At the start of the COVID-19 pandemic, Pakistan imported the majority of its personal protective equipment (PPE), at great expense, to shield its health care providers, frontline responders, and citizens from the highly contagious novel coronavirus. Today, local manufacturers in Pakistan produce most of the PPE the country needs in compliance with international quality standards, allowing the country to provide PPE for its front-line health care workers and increase the supply of quality masks for the population. They are also exporting their quality-assured PPE to eight countries (Canada, Germany, Poland, Saudi Arabia, Spain, Tunisia, the United Kingdom, and the United States).
With assistance from the Promoting the Quality of Medicines Plus (PQM+) program, which is funded by the U.S. Agency for International Development (USAID) and implemented by the United States Pharmacopeial Convention (USP), nine private sector manufacturers in Pakistan seized the opportunity to build the required systems to reliably produce the needed volume of quality-assured PPE. This included achieving the necessary medical device production accreditation, improving their infrastructure and production areas, and investing in essential new equipment. PQM+ also helped the manufacturers to improve their production layout areas and boost their human resources capacity.
The cost savings have been substantial, not to mention the decreased lead time needed for supply. An imported N95 mask, for example, cost about 2,900 rupees (approximately US $17) at the start of the pandemic, while a domestically-produced N95 mask now costs only 70 rupees (approximately US $0.40). In addition, Pakistan’s PPE exports through July 2021 generated tens of millions of dollars in revenue.
Prior to USAID’s support through the PQM+ program, Pakistan imported most of its PPE from China. As COVID-19 spread last year, the demand for affordable, quality-assured PPE grew exponentially worldwide. A study published in the June 2020 issue of the journal Cureus analyzed data collected from 348 doctors in Pakistan between April 8 and May 5 of that year. The authors noted that half of doctors surveyed “were forced to work without PPE” and only 13 percent “reported having access to all forms of PPE including N95 and KN95 respirators/masks, gloves, gowns/full-suits, and face shields or goggles” within their hospitals. 1
“PPE are not only essential for reducing the risks of transmission of the virus to patients, but to the health workers’ families as well, after they return home from duty. The regular and affordable supply of locally-made PPE ensured everyone’s safety and reduced the spread of infection,” said Nurse Martha Sardar of the Pakistan Institute of Medical Sciences in Islamabad.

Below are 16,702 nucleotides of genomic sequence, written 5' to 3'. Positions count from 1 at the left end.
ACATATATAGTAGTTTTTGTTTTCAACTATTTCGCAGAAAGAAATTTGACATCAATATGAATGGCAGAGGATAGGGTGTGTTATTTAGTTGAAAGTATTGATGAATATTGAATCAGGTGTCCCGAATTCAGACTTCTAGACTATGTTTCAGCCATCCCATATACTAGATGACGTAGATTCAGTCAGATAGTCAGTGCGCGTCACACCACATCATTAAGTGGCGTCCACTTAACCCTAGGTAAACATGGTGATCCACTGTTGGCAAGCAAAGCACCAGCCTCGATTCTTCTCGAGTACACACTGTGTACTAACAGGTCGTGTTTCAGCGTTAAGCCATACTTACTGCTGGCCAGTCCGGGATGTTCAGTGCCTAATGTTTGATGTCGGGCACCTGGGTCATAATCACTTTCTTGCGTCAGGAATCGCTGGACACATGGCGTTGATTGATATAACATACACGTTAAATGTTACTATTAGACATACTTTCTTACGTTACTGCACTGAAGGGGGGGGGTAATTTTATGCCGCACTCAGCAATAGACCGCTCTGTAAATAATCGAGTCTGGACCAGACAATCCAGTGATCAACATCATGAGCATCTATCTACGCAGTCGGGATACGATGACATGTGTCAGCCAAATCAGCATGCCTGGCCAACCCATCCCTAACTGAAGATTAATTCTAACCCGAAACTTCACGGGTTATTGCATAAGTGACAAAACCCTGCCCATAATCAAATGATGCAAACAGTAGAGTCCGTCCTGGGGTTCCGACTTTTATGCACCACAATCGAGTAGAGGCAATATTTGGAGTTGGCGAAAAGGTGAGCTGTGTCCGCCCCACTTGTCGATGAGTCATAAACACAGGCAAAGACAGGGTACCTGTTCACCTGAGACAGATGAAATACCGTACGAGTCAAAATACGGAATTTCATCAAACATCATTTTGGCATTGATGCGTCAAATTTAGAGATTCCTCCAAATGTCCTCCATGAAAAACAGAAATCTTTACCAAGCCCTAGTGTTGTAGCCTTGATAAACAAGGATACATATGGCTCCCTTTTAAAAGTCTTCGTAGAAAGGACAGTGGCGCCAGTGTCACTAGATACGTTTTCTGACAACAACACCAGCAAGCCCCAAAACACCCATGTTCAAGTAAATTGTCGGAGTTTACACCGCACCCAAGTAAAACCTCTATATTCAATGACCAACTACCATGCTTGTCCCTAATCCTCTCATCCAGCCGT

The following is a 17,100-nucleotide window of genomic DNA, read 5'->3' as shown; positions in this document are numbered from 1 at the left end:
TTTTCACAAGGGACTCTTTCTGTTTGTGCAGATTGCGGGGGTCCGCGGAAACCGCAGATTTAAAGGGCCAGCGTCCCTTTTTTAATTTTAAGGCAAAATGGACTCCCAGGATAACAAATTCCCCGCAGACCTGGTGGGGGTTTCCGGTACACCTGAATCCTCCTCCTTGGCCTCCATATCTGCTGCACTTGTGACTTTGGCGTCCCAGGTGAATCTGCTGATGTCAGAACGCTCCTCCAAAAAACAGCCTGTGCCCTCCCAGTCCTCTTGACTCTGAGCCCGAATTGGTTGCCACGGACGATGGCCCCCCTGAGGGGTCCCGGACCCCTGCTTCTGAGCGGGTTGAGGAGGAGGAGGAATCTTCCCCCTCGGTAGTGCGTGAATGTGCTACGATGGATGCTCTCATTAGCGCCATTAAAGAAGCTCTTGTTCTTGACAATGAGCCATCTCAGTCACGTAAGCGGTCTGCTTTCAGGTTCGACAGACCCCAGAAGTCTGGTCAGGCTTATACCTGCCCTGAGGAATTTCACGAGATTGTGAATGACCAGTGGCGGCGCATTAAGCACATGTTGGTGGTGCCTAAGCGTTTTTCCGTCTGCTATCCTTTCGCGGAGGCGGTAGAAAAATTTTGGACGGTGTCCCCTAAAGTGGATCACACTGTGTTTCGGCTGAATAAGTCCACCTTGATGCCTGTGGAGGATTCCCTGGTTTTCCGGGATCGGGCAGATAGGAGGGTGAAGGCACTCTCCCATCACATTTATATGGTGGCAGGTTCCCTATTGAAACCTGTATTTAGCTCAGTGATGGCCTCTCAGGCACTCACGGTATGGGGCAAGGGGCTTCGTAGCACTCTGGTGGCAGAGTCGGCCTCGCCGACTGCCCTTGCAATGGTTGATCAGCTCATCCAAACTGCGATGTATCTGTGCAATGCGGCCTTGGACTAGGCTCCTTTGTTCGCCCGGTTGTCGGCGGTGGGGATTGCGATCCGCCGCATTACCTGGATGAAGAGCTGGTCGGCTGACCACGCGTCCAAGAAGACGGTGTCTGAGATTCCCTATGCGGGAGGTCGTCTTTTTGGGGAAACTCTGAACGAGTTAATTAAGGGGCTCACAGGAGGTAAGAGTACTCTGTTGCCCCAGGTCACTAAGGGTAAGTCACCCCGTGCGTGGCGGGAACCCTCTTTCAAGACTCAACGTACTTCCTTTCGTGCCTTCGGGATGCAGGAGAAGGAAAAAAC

To address this challenge, PQM+ identified interested, capable local manufacturers via a publicly-available Expression of Interest published in local newspapers. The PQM+ program then supported the manufacturers to work toward ISO 13485 certification, which is a set of international standards designed to promote the safety and quality of medical devices, including PPE. In addition, PQM+ worked with these manufacturers to attain the Conformité Européenne (CE) mark. The CE mark signifies that the product can be sold in the European Union. Consequently, the Pakistani manufacturers were able to meet international quality measures and produce PPE not only for in-country use, but also for export to other countries in need of PPE during the pandemic.
PPE manufacturers must be able to test their product in a laboratory to ensure it meets quality standards. Prior to PQM+ support, the manufacturers did not have the capacity to test their products, so there was a regulatory barrier to supplying the market. PQM+ worked with the Drug Regulatory Authority of Pakistan (DRAP), the country’s national regulatory authority for medical products, to craft a regulatory approach harnessing private sector capabilities, whereby ̶ for the first time in Pakistan ̶ private quality testing labs were authorized by DRAP to provide testing services for PPE manufacturers. PQM+ assisted DRAP to develop a guidance document laying out the required conditions and criteria for private sector testing labs to qualify as independent testing laboratories for local PPE. The PQM+ team then supported the PPE testing labs to ensure they could determine that these locally produced products meet quality standards. The collaborative approach between the public and private sectors has been a resounding success.
As a result of USAID’s support, Pakistani manufacturers are now producing quality-assured PPE ̶ surgical masks, N95 and KN95 masks, surgical isolation gowns, goggles, face shields, surgical coveralls, and gloves. Production began in November 2020 and by January 2021, the domestic supply was sufficient such that two manufacturers began exporting their new quality-assured PPE.
1 Ahmed, Jawad, et al. “Availability of Personal Protective Equipment (PPE) Among U.S. and Pakistani Doctors in COVID-19 Pandemic.” Cureus vol. 12,6 e8550. June 10, 2020, doi:10.7759/cureus.8550. Accessed June 3, 2021, at https://www.ncbi.nlm.nih.gov/pmc/articles/PMC7357309/.